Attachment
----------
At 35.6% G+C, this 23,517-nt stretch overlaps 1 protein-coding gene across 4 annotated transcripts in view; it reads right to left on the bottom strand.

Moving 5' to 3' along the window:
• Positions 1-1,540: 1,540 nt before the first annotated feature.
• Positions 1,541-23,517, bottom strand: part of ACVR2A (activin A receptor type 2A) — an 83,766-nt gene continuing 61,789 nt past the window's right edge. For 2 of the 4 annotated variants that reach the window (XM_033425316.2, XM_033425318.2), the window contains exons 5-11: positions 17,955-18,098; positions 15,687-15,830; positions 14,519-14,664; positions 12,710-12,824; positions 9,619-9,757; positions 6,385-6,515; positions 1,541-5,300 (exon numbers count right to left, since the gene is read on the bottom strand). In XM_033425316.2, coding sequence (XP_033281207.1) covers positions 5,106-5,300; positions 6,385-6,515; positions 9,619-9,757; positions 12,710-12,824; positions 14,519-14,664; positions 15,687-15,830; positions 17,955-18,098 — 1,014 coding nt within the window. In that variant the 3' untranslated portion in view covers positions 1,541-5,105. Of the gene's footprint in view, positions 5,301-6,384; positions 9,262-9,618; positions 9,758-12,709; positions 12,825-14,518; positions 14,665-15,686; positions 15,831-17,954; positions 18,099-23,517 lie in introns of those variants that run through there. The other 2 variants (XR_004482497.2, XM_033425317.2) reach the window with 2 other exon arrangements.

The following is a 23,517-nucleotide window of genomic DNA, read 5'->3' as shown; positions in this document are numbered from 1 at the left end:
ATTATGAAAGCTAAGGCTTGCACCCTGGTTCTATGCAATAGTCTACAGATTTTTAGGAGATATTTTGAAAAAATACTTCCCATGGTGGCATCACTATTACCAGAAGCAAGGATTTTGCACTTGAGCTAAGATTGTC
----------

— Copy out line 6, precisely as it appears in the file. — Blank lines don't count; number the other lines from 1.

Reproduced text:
ATTATGAAAGCTAAGGCTTGCACCCTGGTTCTATGCAATAGTCTACAGATTTTTAGGAGATATTTTGAAAAAATACTTCCCATGGTGGCATCACTATTACCAGAAGCAAGGATTTTGCACTTGAGCTAAGATTGTC